A historical reason for the importance of things Lagrangian in a TQFTy setting comes from Floer Homology and a conjecture of Atiyah that ``the two'' Floer theories are the same for 3-manifolds. Floer defined one homology (monopole Floer homology) based on the Chern Simons action functional, with the generators of its chain complex (the analogues of critical points in Morse Theory) being flat connections. He built another homology theory (the more standard one, today) to deal with the Arnol'd conjecture in Hamiltonian mechanics. If you take a Heegegard splitting of the 3-manifold, then, associated to the dividing surface you have the moduli space of flat connections, which is a symplectic manifold. You can then start to set up a Hamiltian Floer theory on this moduli space. Those flat connections over the surface which extend into the three-manifold on one side of the surface define a Lagrangian submanifold of the moduli space. Those flat connections which extend to the other side define another Lagrangian submanifold. The symplectic Floer business on the moduli space, set up properly, gives you a count the intersections of these two Lagrangian submanifolds, and hence of the set flat connections which extend to the whole 3-manifold. Atiyah conjectured these two Floer theories are the same. I suggest as an entry the Math Reviews article, See MR1283871, by Donaldson on the proof of a special case of this conjecture by Deitmar Salamon and Stamatis Dostoglou.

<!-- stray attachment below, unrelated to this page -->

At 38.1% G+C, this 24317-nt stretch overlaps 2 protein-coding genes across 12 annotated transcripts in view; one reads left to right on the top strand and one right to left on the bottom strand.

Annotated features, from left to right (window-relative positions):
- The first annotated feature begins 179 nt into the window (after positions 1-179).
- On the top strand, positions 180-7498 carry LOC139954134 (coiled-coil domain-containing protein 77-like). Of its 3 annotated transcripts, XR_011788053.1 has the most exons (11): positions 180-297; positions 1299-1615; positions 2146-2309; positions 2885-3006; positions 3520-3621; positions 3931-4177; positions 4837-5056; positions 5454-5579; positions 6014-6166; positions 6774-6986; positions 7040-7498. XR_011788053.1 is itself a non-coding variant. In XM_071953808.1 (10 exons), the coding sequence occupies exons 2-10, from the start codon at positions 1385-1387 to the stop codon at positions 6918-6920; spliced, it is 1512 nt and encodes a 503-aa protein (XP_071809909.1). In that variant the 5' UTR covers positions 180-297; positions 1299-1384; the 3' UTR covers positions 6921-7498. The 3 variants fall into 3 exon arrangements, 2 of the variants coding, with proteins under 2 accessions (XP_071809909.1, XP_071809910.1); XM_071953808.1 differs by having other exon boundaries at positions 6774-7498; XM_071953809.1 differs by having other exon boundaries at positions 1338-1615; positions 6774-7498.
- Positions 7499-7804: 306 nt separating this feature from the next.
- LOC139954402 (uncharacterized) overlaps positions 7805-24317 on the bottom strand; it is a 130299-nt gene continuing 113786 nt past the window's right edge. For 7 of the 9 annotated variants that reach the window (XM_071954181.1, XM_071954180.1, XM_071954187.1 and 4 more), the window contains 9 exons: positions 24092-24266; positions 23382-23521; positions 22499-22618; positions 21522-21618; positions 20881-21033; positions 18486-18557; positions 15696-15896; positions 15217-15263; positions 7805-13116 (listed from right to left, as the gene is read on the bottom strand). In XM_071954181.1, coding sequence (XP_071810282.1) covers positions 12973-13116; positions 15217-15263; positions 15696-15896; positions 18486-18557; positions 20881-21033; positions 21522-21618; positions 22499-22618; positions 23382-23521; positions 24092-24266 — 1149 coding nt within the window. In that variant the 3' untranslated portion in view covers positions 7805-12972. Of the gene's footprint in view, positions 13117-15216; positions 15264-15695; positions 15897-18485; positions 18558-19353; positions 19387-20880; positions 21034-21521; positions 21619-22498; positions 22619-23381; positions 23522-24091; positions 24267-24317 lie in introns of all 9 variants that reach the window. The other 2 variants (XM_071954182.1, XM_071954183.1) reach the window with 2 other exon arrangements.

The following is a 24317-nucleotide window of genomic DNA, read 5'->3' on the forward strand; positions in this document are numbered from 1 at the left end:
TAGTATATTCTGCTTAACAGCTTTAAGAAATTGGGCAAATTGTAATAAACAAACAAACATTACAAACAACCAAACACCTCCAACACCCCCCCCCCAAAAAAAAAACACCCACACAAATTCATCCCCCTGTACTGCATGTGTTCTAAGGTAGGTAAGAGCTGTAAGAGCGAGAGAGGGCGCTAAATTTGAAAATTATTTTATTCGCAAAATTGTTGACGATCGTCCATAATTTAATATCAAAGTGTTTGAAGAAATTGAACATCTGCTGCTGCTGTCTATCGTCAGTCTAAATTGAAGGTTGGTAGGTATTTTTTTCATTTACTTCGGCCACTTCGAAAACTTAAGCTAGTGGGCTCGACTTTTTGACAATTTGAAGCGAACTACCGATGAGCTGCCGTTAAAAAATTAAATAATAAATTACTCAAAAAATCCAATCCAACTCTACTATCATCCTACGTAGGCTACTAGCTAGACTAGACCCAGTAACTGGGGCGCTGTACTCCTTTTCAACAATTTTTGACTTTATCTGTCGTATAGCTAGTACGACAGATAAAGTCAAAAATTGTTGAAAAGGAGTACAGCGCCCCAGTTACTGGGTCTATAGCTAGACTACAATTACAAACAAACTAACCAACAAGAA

A philosophical reason is Weinstein's "symplectic creed'creed": everything is Lagrangian. The classical version of a quantum state is a Lagrangian submanifold. So if one's TQFT yields a semi-classical' "semi-classical" Hilbert space, say a symplectic vector space, then the states (wavefunctions) of the ``Hilbert space'' "Hilbert space" be Lagrangian subspaces